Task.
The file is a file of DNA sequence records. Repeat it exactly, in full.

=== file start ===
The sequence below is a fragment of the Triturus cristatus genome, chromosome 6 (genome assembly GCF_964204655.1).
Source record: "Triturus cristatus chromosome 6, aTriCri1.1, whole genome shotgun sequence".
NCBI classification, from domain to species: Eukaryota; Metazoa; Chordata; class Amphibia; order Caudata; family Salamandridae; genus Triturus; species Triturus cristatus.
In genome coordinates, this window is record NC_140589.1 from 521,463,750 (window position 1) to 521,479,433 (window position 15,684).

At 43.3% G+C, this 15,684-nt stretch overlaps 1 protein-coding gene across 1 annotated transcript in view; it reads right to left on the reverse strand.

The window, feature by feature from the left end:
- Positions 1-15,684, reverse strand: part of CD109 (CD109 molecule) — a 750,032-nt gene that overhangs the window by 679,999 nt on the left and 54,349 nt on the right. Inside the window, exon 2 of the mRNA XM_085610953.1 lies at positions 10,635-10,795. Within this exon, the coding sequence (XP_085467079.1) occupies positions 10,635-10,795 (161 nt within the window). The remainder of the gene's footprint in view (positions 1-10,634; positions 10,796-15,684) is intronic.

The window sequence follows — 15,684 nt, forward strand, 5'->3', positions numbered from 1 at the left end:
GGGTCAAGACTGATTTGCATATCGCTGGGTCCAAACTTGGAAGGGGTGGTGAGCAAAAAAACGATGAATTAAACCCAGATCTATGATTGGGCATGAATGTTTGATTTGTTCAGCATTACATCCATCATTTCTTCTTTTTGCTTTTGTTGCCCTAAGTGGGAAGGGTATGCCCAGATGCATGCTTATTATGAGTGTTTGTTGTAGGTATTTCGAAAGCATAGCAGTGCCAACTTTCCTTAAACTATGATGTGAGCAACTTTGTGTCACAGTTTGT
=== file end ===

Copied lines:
The sequence below is a fragment of the Triturus cristatus genome, chromosome 6 (genome assembly GCF_964204655.1).
Source record: "Triturus cristatus chromosome 6, aTriCri1.1, whole genome shotgun sequence".
NCBI classification, from domain to species: Eukaryota; Metazoa; Chordata; class Amphibia; order Caudata; family Salamandridae; genus Triturus; species Triturus cristatus.
In genome coordinates, this window is record NC_140589.1 from 521,463,750 (window position 1) to 521,479,433 (window position 15,684).

At 43.3% G+C, this 15,684-nt stretch overlaps 1 protein-coding gene across 1 annotated transcript in view; it reads right to left on the reverse strand.

The window, feature by feature from the left end:
- Positions 1-15,684, reverse strand: part of CD109 (CD109 molecule) — a 750,032-nt gene that overhangs the window by 679,999 nt on the left and 54,349 nt on the right. Inside the window, exon 2 of the mRNA XM_085610953.1 lies at positions 10,635-10,795. Within this exon, the coding sequence (XP_085467079.1) occupies positions 10,635-10,795 (161 nt within the window). The remainder of the gene's footprint in view (positions 1-10,634; positions 10,796-15,684) is intronic.

The window sequence follows — 15,684 nt, forward strand, 5'->3', positions numbered from 1 at the left end:
GGGTCAAGACTGATTTGCATATCGCTGGGTCCAAACTTGGAAGGGGTGGTGAGCAAAAAAACGATGAATTAAACCCAGATCTATGATTGGGCATGAATGTTTGATTTGTTCAGCATTACATCCATCATTTCTTCTTTTTGCTTTTGTTGCCCTAAGTGGGAAGGGTATGCCCAGATGCATGCTTATTATGAGTGTTTGTTGTAGGTATTTCGAAAGCATAGCAGTGCCAACTTTCCTTAAACTATGATGTGAGCAACTTTGTGTCACAGTTTGT